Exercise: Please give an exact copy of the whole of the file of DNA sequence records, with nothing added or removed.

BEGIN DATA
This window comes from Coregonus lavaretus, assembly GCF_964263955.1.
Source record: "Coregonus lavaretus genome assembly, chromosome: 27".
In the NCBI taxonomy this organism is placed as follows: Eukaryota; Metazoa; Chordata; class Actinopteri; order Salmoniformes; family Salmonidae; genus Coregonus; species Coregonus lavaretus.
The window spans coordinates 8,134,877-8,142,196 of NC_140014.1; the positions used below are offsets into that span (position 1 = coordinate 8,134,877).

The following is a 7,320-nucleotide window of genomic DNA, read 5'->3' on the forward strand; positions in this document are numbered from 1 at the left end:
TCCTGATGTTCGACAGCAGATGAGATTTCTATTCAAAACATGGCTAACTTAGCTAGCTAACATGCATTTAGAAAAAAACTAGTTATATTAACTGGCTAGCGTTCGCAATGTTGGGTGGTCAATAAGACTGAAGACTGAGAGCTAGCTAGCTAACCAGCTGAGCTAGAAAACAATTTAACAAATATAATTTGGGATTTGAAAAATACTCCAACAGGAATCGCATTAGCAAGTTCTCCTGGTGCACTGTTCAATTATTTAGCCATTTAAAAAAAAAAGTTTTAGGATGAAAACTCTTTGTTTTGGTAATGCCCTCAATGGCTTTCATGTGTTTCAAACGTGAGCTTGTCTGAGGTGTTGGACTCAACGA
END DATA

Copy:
This window comes from Coregonus lavaretus, assembly GCF_964263955.1.
Source record: "Coregonus lavaretus genome assembly, chromosome: 27".
In the NCBI taxonomy this organism is placed as follows: Eukaryota; Metazoa; Chordata; class Actinopteri; order Salmoniformes; family Salmonidae; genus Coregonus; species Coregonus lavaretus.
The window spans coordinates 8,134,877-8,142,196 of NC_140014.1; the positions used below are offsets into that span (position 1 = coordinate 8,134,877).

The following is a 7,320-nucleotide window of genomic DNA, read 5'->3' on the forward strand; positions in this document are numbered from 1 at the left end:
TCCTGATGTTCGACAGCAGATGAGATTTCTATTCAAAACATGGCTAACTTAGCTAGCTAACATGCATTTAGAAAAAAACTAGTTATATTAACTGGCTAGCGTTCGCAATGTTGGGTGGTCAATAAGACTGAAGACTGAGAGCTAGCTAGCTAACCAGCTGAGCTAGAAAACAATTTAACAAATATAATTTGGGATTTGAAAAATACTCCAACAGGAATCGCATTAGCAAGTTCTCCTGGTGCACTGTTCAATTATTTAGCCATTTAAAAAAAAAAGTTTTAGGATGAAAACTCTTTGTTTTGGTAATGCCCTCAATGGCTTTCATGTGTTTCAAACGTGAGCTTGTCTGAGGTGTTGGACTCAACGA